The main body of the story unfolds as a young, blind orator named Hoichi is visited by a warrior spirit. The spirit asked Hoichi to retell the last battle story to an assembly. The young man complies; he is blind and unaware of the identity of this spirit. Slowly we see this young musician’s strength and life drain from his face as every night he is required to retell this emotional story. He seems to be half in this world and half absorbed elsewhere. Finally we are allowed to see where Hoichi is taken every night. At first we see an assembly of high officials requesting the story of the last battle. It is his visual idea of his surroundings. As he begins to sing the story we can see his mental picture change into the last battle scene. The man is so involved in his chant. It is complex, like remembering history and the passion of the clan as they took their own lives. You could see that he needed to tell the story; he knew the battle as well as anyone who had been there. He was blessed with the ability to see beyond a time and place, though his sight was gone, his imagination was vivid. His need to sing the song was as moving as the story of the battle itself. Then we realize that the Hoichi is actually in a cemetery and the assembly is composed of the clan’s spirits, longing to remember their last days. When his caretakers find Hoichi, he is overwhelmed in layers of his imagined worlds. It seemed like sleepwalking and how it can be dangerous to wake someone from their mental place. All the others can see is a cemetery and a man who may be crazy or possessed.

Hoichi is taken home and is painted with Holy Scripture so that the spirit could not find him (as the scripture makes him invisible). Having forgotten to paint his ears, the spirit sees him and decides to take the ears back to the emperor. Hoichi is left, without ears and without sight. People from all over heard about the events and wanted to hear the stories that so overwhelmed both the spirits and the storyteller. When asked he says that he will play the stories forever, he has to; he will play for the spirits so they can always hear.

The movie seemed to be about the creative life of an individual. It was about the ability to see beyond this world and believe in the reality and necessity of that vision. His vision of the story was so full and clear that he realized how much the spirits had gone through, how much they needed to hear and be remembered. He was a part of something he never literally witnessed. Though retelling and reliving the story of these events was killing this young man, he had to do it. Even after his ears were ripped off, he felt the need to continue his task. I wish we could believe in the power of our imaginations. Our minds should be capable of building a world so completely that we no longer question the validity of our stories. It’s like Henry Darger and the worlds he created. He had a belief in his world and an amazing need to makes these places materialize in some way. But this is to close to madness. It is the balance between belief in imagination and its place in reality that creates beautiful stories.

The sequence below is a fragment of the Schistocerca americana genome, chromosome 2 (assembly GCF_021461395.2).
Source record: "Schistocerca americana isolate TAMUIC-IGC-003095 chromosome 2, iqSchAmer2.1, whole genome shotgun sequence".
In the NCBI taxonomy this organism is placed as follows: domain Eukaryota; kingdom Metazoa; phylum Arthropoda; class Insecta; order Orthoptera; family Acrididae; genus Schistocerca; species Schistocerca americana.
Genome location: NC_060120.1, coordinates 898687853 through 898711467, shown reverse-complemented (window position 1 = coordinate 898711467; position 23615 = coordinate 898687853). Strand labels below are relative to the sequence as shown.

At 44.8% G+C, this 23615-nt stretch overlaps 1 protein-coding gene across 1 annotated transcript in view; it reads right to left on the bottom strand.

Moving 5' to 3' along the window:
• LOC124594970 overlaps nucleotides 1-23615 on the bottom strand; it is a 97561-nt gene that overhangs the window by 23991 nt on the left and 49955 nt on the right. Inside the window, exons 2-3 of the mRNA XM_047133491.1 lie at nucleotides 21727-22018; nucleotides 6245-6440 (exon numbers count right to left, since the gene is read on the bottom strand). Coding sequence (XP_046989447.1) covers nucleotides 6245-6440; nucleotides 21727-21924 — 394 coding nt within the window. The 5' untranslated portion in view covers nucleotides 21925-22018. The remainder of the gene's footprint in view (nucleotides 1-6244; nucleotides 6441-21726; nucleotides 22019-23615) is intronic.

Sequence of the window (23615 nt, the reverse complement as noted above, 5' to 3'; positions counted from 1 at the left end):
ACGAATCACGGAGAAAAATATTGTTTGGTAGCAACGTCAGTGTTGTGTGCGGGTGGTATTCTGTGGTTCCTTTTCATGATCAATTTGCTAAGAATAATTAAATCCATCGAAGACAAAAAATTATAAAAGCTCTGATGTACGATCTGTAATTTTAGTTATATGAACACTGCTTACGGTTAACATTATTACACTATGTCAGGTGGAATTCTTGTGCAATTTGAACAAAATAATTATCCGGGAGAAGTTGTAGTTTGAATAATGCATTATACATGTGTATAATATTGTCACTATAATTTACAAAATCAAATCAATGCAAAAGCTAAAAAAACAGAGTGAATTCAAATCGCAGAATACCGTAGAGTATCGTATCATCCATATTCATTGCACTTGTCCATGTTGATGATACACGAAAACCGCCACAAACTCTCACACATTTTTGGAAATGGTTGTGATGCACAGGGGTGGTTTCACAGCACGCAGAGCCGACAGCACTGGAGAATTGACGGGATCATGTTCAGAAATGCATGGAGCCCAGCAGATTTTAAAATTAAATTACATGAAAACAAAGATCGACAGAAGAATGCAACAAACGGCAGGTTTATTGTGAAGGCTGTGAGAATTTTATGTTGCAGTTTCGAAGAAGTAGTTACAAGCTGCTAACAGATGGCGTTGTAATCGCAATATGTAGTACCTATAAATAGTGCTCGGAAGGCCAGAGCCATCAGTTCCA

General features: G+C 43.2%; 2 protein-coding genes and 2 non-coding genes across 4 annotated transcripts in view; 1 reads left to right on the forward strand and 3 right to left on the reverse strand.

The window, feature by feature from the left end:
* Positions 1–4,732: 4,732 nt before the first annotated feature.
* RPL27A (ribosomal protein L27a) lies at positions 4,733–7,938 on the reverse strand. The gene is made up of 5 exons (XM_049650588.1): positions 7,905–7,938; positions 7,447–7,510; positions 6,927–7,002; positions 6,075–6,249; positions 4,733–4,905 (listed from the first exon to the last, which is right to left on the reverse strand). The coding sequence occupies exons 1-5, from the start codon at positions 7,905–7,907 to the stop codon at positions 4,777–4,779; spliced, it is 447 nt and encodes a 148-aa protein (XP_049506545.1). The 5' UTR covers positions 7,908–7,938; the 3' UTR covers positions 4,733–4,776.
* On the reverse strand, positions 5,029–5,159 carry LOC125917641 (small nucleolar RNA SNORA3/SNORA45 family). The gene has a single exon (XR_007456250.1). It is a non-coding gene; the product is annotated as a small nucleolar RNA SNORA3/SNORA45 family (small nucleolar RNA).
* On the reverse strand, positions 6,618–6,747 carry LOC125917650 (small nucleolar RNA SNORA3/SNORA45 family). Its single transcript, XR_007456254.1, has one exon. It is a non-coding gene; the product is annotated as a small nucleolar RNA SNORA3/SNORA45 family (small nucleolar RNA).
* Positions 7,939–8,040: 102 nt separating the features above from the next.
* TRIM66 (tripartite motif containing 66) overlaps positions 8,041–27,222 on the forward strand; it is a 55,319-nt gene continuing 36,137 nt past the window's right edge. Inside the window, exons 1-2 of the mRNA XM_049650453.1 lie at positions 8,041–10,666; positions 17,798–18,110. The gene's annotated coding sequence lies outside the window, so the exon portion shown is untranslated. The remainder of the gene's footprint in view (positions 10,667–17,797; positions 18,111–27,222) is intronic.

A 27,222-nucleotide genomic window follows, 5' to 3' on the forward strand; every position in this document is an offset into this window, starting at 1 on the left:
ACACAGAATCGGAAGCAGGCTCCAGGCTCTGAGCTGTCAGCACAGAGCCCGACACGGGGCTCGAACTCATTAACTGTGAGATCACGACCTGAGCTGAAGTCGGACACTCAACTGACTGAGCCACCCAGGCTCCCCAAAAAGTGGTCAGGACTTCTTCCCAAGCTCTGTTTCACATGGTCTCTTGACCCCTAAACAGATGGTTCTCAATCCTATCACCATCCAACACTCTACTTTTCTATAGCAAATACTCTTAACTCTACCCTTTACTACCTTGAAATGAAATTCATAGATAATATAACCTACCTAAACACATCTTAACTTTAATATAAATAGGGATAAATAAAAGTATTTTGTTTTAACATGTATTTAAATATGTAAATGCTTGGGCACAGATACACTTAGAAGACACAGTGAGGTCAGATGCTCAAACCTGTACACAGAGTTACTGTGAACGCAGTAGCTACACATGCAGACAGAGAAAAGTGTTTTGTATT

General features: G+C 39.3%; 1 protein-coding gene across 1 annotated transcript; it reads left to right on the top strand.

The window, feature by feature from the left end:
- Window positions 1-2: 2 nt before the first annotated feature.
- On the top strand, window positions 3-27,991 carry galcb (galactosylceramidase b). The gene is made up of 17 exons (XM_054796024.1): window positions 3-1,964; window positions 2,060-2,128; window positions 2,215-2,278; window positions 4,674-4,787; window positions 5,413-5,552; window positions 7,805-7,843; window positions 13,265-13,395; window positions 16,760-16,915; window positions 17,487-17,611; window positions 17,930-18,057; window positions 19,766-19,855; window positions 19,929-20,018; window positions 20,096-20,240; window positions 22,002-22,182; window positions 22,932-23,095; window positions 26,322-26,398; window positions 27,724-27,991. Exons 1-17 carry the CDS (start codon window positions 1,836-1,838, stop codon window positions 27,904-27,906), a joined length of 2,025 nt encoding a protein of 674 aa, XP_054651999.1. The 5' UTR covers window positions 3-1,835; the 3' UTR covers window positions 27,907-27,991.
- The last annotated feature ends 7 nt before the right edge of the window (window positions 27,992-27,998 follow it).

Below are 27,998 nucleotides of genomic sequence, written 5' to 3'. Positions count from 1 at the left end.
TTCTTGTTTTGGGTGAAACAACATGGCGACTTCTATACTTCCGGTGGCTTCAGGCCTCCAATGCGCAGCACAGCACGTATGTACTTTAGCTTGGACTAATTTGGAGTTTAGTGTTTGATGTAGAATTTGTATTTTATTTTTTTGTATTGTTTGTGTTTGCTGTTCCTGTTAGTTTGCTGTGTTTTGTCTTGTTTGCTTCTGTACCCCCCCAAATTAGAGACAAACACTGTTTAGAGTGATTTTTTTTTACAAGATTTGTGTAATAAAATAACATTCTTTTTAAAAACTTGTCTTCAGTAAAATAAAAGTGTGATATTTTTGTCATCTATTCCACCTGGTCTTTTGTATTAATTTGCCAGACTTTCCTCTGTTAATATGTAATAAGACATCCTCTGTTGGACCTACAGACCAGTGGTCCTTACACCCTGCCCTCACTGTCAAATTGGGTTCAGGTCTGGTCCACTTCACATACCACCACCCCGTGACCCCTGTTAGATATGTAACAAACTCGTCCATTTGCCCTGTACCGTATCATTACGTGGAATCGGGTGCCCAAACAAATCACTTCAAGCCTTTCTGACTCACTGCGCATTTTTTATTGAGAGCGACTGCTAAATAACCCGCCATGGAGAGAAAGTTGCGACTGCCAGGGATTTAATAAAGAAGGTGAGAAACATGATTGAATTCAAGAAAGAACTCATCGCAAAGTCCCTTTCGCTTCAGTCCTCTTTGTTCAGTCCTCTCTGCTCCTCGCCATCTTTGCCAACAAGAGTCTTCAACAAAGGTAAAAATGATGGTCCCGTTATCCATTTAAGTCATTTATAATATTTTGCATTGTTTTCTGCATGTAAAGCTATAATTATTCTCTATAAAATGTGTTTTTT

Posted by Tai Lipan at 10:09 AM EDT
Saturday, 25 June 2005
Exhibiting work
One realization occurred to me during the Basquiat movie a few weeks ago. The world of painting represented in this movie was so foreign compared to working as an artist. All of the parties, knowing the right people, and the shallow social world are all so removed from the process of making. Thinking about this led to a discussion on showing work all together. The first time I really had work in a show was my thesis exhibition in undergrad. It was a strange feeling, a removal from the work that I was not secure in. I think that is the first time I realized how deeply connected I was with the work. They were my memories, my observations and they did not belong on display. I especially didn’t like the way they transformed into some sort of objects that could be bought or sold like so many decorative objects. Judy asked if I ever feel excited for others to see the work or have a show. I can enjoy the party aspect if I don’t look at, or think about the work. It hangs there, so vulnerable and open to others. It feels like a friend across the room that is embarrassed but you can’t get them out of the situation.

I feel empathetic toward the paintings that have been through the frustrating process. I wish that I could remove myself further from the work, as it is important at times for learning and growth. I don’t feel (especially now) that these paintings show much of the intensity that I feel about painting itself. I have realized that I am more inclined to think of them as partners on a journey, than something that possesses the feeling and exhaustion that I have in making them. The paintings show that which is not yet arrived at, instead of my intent or the struggle. I think the empathy has also to do with a kind of failure. I haven’t reached my expectations and these things should not yet be judged. These expectations, more than the paintings themselves, (or even the fact that I try and paint at all) make me a painter. When I show this work they look fine but they stare me in the face as if to say, remember what a grand thing we set out to do? Remember what we were working on and how that felt? Remember the hopes we had to transcend? And then I realize that they did not reach any of my goals beyond my memory of the expectations. The paintings are the only ones in the room that know the paintings I can make. And these are not them. My mind and love for painting is greater than my ability to execute them. When I am alone with the paintings I can forgive them, trust that they will keep pushing slowly forward. When I first make them I am blinded by my hopes of their success. But when they are exposed, they are not as they were in my mind, yet they are all others can see. I guess that I both covet the work as my only true comrades, and I hate them for not letting others really see them.